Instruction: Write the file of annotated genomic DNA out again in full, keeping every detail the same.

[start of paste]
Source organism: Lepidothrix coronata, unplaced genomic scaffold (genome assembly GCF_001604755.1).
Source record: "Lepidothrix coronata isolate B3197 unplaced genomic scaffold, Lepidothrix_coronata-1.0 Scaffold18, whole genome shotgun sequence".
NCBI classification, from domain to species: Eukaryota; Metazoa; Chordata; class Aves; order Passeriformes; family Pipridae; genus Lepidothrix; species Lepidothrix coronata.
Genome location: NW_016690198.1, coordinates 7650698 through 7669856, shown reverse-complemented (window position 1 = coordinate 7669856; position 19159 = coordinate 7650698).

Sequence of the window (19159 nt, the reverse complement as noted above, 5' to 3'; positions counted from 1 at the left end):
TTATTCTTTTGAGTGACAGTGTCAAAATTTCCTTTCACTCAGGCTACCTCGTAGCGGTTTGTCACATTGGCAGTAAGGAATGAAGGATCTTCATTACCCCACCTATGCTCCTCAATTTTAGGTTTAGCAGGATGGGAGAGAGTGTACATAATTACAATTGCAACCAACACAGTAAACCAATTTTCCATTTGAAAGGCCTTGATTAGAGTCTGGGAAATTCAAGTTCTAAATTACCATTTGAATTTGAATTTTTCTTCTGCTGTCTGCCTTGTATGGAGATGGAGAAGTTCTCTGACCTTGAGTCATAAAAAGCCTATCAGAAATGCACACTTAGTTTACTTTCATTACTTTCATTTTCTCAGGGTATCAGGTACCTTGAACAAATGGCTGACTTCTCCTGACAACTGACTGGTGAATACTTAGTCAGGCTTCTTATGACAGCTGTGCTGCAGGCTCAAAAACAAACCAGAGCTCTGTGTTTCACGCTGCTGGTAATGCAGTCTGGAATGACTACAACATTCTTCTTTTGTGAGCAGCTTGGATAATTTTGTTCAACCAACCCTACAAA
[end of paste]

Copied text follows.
Source organism: Lepidothrix coronata, unplaced genomic scaffold (genome assembly GCF_001604755.1).
Source record: "Lepidothrix coronata isolate B3197 unplaced genomic scaffold, Lepidothrix_coronata-1.0 Scaffold18, whole genome shotgun sequence".
NCBI classification, from domain to species: Eukaryota; Metazoa; Chordata; class Aves; order Passeriformes; family Pipridae; genus Lepidothrix; species Lepidothrix coronata.
Genome location: NW_016690198.1, coordinates 7650698 through 7669856, shown reverse-complemented (window position 1 = coordinate 7669856; position 19159 = coordinate 7650698).

Sequence of the window (19159 nt, the reverse complement as noted above, 5' to 3'; positions counted from 1 at the left end):
TTATTCTTTTGAGTGACAGTGTCAAAATTTCCTTTCACTCAGGCTACCTCGTAGCGGTTTGTCACATTGGCAGTAAGGAATGAAGGATCTTCATTACCCCACCTATGCTCCTCAATTTTAGGTTTAGCAGGATGGGAGAGAGTGTACATAATTACAATTGCAACCAACACAGTAAACCAATTTTCCATTTGAAAGGCCTTGATTAGAGTCTGGGAAATTCAAGTTCTAAATTACCATTTGAATTTGAATTTTTCTTCTGCTGTCTGCCTTGTATGGAGATGGAGAAGTTCTCTGACCTTGAGTCATAAAAAGCCTATCAGAAATGCACACTTAGTTTACTTTCATTACTTTCATTTTCTCAGGGTATCAGGTACCTTGAACAAATGGCTGACTTCTCCTGACAACTGACTGGTGAATACTTAGTCAGGCTTCTTATGACAGCTGTGCTGCAGGCTCAAAAACAAACCAGAGCTCTGTGTTTCACGCTGCTGGTAATGCAGTCTGGAATGACTACAACATTCTTCTTTTGTGAGCAGCTTGGATAATTTTGTTCAACCAACCCTACAAA